With House Republicans on the verge of passing a long-awaited health care overhaul, the future of US insurance coverage hinges on three words: essential health benefits.

The GOP’s proposal to let states define on their own which benefits all insurance plans must cover — prescription drugs? hospitalizations? childhood vaccinations? mental health? — would fundamentally reshape insurance for millions of Americans. It would likely drive down premiums, as plans with skimpier coverage would spring up in states which granted more flexibility. But it could drive up costs for individuals, by leaving them responsible for far more out-of-pocket expenses.

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  • Im delighted I live in a civilized nation which has single payer universal health coverage for all and drug costs are regulated. I cannot understand why every first world nation can do this except the United States.

  • i have to agree why do i have to pay for things on my way my insuarnce i’m never going to use. The gap you are talking about people may have to pay, the already paying them and insurance price are already going up every year and deductible are going up too, so you tell me how the affordable care act is helping the middle class, all it is doing is making us pay more to help people that want help themselves, this country making people more and more lazy

    • Emergency room care is the most expensive of all and your taxes are picking up the tab. Obamacare is not perfect but its a good deal for everyone except the wealthy who are asked to pay a little more as the price of being a community. Its only logical.

  • Let me follow up speaking as an acute care surgeon who provides urgent and emergent surgical care to anyone who comes to the hospital ER. I take care of everyone the same way regardless of the ability to pay. I frequently teach my patients about how their insurance works and help those without get enrolled in MediCal (California’s MediCaid). I include a discussion about costs and where they come from including that I will bill them or their insurance separately from the hospital, pathologist and anesthesiologist. I also tell them they will have to pay something out of pocket based upon the insurance contract they have. Finally I disclose verbally and in writing what my charges will be. This is new information for many people. No one, hospitals included, will tell people what the hospital cost for appendicitis or cholecystitis will be. This is partly due to the charge master game of billing to maximize payment.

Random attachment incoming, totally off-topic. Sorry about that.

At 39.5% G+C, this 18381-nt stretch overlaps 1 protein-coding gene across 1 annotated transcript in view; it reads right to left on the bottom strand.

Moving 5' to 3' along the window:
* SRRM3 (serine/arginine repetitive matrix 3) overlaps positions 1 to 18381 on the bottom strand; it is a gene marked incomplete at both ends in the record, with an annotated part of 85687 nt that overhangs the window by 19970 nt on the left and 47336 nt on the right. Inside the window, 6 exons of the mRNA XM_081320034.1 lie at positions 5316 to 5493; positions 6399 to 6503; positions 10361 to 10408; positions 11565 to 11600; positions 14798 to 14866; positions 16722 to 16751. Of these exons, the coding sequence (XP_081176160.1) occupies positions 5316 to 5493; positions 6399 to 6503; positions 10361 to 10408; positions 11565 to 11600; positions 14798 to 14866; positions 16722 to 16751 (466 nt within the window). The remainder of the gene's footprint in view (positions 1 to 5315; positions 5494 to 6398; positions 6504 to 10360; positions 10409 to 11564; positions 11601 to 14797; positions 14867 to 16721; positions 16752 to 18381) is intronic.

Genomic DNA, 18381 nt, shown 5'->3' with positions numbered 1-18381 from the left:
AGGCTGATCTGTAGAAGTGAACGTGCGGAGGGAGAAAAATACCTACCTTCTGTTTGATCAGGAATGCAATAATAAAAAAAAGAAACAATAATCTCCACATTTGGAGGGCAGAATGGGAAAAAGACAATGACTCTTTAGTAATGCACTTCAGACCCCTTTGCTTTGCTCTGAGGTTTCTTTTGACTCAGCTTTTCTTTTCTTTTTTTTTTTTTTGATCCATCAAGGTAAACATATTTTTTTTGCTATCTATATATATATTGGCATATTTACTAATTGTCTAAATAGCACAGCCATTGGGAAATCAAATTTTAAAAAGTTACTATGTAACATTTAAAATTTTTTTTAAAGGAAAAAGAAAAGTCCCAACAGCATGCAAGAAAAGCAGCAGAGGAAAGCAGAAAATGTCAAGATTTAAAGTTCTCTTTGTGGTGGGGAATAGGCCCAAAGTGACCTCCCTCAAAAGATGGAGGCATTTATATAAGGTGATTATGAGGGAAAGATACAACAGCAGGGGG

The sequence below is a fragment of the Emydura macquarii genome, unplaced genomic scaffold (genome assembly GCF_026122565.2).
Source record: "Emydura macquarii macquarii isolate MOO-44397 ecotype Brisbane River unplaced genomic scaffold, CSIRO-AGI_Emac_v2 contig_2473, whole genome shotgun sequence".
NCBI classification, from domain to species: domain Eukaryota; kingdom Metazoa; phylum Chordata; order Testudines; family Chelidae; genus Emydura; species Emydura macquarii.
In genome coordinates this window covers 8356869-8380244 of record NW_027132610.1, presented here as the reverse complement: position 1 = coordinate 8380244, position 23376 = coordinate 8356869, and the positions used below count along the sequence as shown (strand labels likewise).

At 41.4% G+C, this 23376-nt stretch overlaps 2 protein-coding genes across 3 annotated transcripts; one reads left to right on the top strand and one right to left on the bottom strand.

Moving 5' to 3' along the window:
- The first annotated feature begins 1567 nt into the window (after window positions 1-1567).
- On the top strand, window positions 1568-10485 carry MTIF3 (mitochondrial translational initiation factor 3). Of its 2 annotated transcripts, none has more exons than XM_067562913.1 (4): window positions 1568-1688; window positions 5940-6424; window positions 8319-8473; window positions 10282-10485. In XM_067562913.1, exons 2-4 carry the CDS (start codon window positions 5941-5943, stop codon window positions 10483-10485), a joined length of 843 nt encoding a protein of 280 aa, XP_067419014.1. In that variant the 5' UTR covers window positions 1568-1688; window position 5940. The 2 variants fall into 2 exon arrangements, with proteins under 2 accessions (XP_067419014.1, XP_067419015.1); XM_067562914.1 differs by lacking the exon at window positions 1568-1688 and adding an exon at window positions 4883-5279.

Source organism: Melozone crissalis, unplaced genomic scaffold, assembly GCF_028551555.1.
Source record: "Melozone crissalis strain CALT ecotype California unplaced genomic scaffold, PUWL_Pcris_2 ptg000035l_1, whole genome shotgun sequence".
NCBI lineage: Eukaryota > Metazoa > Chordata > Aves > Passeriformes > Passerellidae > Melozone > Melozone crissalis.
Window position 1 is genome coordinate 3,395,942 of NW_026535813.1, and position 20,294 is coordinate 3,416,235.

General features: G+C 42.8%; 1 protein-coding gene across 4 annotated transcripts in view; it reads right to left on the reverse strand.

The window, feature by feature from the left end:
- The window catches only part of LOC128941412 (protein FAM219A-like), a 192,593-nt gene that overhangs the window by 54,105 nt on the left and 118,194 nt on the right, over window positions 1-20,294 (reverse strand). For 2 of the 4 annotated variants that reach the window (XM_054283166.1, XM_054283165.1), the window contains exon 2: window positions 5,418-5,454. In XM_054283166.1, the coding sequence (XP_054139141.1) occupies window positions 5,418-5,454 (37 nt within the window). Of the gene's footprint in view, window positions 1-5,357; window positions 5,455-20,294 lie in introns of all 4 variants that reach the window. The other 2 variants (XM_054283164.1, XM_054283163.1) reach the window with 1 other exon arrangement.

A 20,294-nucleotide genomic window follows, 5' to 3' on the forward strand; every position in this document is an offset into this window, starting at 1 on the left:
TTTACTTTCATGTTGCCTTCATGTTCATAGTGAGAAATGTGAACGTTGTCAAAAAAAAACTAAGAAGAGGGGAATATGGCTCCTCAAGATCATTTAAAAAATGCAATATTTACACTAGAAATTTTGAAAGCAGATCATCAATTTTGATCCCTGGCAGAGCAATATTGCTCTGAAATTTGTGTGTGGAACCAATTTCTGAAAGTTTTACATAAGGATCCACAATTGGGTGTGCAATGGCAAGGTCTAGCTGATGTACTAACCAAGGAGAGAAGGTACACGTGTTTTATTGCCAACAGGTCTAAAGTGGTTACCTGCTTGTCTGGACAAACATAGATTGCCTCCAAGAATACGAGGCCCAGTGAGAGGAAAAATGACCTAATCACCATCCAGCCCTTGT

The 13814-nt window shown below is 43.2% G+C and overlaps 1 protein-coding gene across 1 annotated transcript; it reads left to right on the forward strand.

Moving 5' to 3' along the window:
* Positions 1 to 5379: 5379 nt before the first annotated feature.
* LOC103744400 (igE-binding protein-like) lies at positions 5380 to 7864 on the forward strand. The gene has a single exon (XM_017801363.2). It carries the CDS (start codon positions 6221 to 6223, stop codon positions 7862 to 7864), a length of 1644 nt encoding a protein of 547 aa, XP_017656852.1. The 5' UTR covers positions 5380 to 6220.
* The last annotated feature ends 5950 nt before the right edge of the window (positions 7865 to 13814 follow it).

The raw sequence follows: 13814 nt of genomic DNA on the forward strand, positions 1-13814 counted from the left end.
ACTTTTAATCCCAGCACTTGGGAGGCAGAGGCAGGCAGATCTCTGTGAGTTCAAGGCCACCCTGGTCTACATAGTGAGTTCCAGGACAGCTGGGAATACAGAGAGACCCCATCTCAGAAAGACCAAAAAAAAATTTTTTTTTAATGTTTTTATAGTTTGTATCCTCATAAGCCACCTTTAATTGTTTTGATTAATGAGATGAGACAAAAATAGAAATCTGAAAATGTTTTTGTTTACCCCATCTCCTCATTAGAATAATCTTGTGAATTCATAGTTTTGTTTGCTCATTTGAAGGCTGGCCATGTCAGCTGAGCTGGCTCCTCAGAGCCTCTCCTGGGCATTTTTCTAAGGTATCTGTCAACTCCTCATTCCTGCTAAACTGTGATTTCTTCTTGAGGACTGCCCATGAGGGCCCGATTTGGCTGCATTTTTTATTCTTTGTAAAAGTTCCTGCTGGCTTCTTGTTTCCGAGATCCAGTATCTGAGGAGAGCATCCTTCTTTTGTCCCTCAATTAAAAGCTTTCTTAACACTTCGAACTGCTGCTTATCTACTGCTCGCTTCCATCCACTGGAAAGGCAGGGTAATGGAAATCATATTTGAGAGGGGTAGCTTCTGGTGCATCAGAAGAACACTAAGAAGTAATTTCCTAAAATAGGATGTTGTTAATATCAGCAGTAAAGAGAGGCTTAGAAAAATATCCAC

People want honesty and knowing what their doctor and facility will charge them as what as what portion of that their insurer will cover is honesty that will also impact cost. The fundamental problem with the ACA and the AHCA is neither reduces the cost of delivering healthcare, just insurance. If we add full disclosure and transparency reporting by providers, hospitals, facilities and insurers patients can make affordable choices based upon limits imposed by their insurance and budgets.
    I wrote a bill calling for disclosure and transparency of health care costs and shopped it around the California legislation. No one would touch it for fear the insurers and hospitals would stop funding their campaigns and put up a fight. No one locally or nationally really has a commitment to reducing healthcare costs. That is the fallacy of our politically driven healthcare reform.

    • Eileen, you just hit the nail on the head! Not many understand this is the true problem and that the government isn’t working to solve the true problem. The charge masters ARE a game! We need to go back to basic indemnity insurance, no PPO’s, and transparent pricing so consumers know what they are paying for.
      Have you contacted the National Association of Health Underwriters with your bill idea? They have people who can get it looked at.

    • Karissa,